We've reached a contentious point in the relationship between Major League Baseball's players and owners. The tensions have risen so fast and so furiously following consecutive winters of jilted free agents, that many fear a work stoppage is inevitable once the current collective bargaining expires in December 2021, and perhaps even sooner.
But a new report has given us some hope, slight as it might be, that finding common ground is at least possible if the two sides are willing to sit down, talk, and even more importantly, listen.
ESPN's Jeff Passan reports that's exactly what happened when San Diego Padres stars Manny Machado and Eric Hosmer recently took owner Ron Fowler out to dinner. The players were there to talk business, the report says. The business of winning. To do that, they felt Fowler had to break away from a common practice used by his fellow owners, so they made a proposal.
Or perhaps it was a demand. Either way, the players reportedly lobbied for the franchise's top prospect, 20-year-old shortstop Fernando Tatis Jr., to make the opening day roster.
As we saw Thursday, Tatis was on the roster and in the lineup, making him the youngest player to start on opening day since Adrian Beltre in 1999 and the youngest Padre ever to do so.
Tatis' presence was felt too. With his 2-for-3 afternoon, he became the youngest player to record a multi-hit game on opening day since a 19-year-old Robin Yount in 1975.
But is this story too good to be true? That’s what Fowler is saying in light of ESPN’s report.
Owner denies the report
Speaking to The Athletic on Saturday, Fowler emphatically denied ESPN’s report.
“There was no dinner,” Fowler said. “There was no request for a dinner.”
“This is something that [general manager] A.J. [Preller] and I had been talking about at, let’s say, 40,000 feet, for quite some time. What’s going to happen in baseball, what’s going to happen in terms of the minimum three years of (salary arbitration), and do we think it’s going to change. This goes back to the 2016 collective bargaining negotiations. And I feel that not only are we seeing things change in terms of free agents, but people are signing long-term extensions. I think there’s a lot of the environment that’s going to change before the 2021 negotiations for 2022 and beyond.”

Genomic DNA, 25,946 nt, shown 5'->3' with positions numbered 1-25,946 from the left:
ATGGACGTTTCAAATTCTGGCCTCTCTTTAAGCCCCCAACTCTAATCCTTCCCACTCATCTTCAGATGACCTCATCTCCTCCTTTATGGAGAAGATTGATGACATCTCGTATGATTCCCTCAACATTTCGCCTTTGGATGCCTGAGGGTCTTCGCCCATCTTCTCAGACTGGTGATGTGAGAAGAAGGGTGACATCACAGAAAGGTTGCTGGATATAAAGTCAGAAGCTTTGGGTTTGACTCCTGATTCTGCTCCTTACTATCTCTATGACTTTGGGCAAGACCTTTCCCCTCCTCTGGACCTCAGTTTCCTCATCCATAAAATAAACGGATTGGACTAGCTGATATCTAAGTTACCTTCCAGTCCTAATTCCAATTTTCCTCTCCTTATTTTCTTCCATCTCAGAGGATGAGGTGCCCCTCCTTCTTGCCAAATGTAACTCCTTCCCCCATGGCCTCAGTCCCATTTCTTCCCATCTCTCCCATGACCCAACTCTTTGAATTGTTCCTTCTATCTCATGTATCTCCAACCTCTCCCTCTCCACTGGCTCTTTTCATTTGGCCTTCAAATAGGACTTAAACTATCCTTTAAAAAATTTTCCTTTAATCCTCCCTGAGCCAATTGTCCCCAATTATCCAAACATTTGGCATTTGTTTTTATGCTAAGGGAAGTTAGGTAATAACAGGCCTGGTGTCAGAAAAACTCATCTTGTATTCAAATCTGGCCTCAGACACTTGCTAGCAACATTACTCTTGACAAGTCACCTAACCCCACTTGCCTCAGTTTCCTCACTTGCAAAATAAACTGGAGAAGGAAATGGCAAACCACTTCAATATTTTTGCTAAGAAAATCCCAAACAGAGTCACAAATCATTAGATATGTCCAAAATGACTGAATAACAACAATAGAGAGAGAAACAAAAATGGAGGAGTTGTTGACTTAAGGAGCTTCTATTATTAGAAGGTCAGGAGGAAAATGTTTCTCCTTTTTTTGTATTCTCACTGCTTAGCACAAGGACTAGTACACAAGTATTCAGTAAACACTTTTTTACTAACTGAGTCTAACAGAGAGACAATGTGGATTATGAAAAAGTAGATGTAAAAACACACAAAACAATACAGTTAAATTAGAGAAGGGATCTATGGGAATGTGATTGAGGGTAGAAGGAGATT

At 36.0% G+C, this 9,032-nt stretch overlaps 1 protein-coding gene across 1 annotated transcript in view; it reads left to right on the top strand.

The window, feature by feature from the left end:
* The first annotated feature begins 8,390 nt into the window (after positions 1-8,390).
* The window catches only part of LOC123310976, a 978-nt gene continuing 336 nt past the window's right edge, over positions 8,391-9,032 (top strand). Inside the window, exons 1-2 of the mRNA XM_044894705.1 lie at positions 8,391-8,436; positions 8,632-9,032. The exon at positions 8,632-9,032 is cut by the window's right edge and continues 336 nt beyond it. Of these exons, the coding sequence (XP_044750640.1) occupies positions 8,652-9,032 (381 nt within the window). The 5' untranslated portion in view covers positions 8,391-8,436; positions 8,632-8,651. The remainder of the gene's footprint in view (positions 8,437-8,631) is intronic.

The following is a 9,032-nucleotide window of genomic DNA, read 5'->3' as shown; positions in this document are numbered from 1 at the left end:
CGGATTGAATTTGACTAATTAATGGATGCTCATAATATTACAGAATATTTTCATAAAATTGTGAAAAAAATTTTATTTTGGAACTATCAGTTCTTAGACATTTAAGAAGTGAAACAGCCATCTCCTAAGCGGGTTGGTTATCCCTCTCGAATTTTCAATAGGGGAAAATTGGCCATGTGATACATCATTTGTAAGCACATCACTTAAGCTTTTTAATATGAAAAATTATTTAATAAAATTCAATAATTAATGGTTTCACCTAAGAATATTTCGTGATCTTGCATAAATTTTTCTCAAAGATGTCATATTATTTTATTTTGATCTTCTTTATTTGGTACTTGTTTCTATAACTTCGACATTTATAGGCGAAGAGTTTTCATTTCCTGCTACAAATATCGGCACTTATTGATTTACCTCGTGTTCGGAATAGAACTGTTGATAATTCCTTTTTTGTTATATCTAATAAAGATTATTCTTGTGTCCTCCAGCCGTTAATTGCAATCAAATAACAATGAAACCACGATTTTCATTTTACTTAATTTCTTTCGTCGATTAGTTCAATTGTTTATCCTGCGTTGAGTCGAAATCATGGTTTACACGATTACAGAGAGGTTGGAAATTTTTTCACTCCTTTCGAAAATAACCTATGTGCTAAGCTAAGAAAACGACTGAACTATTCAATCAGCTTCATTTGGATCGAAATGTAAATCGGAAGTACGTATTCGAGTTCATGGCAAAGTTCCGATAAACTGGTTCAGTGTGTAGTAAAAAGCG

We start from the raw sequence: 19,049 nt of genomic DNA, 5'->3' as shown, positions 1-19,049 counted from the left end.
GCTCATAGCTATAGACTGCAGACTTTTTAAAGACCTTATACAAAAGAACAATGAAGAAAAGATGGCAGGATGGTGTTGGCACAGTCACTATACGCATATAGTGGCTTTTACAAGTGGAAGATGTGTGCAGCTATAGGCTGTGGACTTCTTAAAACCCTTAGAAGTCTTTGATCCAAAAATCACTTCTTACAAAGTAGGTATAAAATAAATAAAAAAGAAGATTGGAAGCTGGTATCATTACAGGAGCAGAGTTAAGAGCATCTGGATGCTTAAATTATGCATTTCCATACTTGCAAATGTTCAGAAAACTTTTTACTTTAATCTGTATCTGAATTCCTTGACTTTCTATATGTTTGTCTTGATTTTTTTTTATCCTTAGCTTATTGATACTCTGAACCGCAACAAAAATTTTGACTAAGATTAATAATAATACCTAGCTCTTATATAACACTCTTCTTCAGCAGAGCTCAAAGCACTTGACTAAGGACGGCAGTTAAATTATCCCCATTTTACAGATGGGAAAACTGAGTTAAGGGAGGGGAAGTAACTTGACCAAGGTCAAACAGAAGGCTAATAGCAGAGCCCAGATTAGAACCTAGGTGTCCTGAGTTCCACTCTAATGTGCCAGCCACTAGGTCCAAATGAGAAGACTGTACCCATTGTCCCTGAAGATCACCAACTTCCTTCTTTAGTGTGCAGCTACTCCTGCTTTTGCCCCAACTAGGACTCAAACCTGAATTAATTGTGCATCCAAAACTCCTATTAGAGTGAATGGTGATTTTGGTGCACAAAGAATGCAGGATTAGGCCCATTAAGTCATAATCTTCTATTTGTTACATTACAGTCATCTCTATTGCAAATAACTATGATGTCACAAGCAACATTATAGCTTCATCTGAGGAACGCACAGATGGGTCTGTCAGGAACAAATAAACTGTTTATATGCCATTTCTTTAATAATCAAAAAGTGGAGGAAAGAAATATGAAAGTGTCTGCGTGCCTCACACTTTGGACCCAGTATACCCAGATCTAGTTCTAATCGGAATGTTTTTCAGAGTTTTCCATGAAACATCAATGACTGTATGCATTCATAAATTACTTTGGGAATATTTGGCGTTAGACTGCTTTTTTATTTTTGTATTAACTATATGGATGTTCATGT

Fowler added that the decision was entirely up to general manager A.J. Preller and the baseball ops. team he’s assembled.
“(Preller) said, ‘Our people feel that Tatis is playing his way onto the 25-man (roster),'” Fowler recalled. “He’s very democratic in terms of getting input. I said, ‘Well, how do you feel?’ And he said, ‘Well, so do I. I feel that he deserves to be on the Opening Day roster.’
“We talked about it, and frankly it was his decision. There are ramifications in terms of control and all those things, but based upon his input, based upon his feeling that that would be our strongest team, he made the recommendation to do it, and we agreed with it. So, it was totally coming from A.J., coming from baseball ops.”
Going against the grain
What makes the story so interesting is that it deals with one of the biggest issues separating the players and owners. That being the issue of service time manipulation.
Teams have long gone out of their way to keep major-league ready prospects in the minor leagues in order to prevent their service time clocks from starting.
The benefit to the team is money saved and a guarantee they’ll be able to control the player one extra year.
There is no benefit to the player or the game itself. Both are robbed of opportunities. The player loses time to grow at the highest level. The game loses time to highlight a new star.
It was assumed Tatis would take that same track. Especially after the Padres guaranteed $444 million to Machado and Hosmer the last two offseasons. For a team that doesn’t typically shell out big money, it was easy to picture them cutting an obvious corner to save a few bucks.
But Fowler isn’t doing that. Now he wants the fans to know, or at least believe, that the decision was motivated by baseball and baseball only. Not everyone will buy in. Not with a group of owners who are driving down salaries while raking in huge profits. And not with a league that awards a trophy to the team that pays the least in arbitration.
There’s plenty to doubt given the recent trends, but on some levels it does feel like the players and owners know big changes are coming in 2022. Changes that will certainly impact, and perhaps even override decisions being made right now.
Wherever the truth lies, there can be no doubt that some interesting times and interesting discussions are coming for the league and the union.
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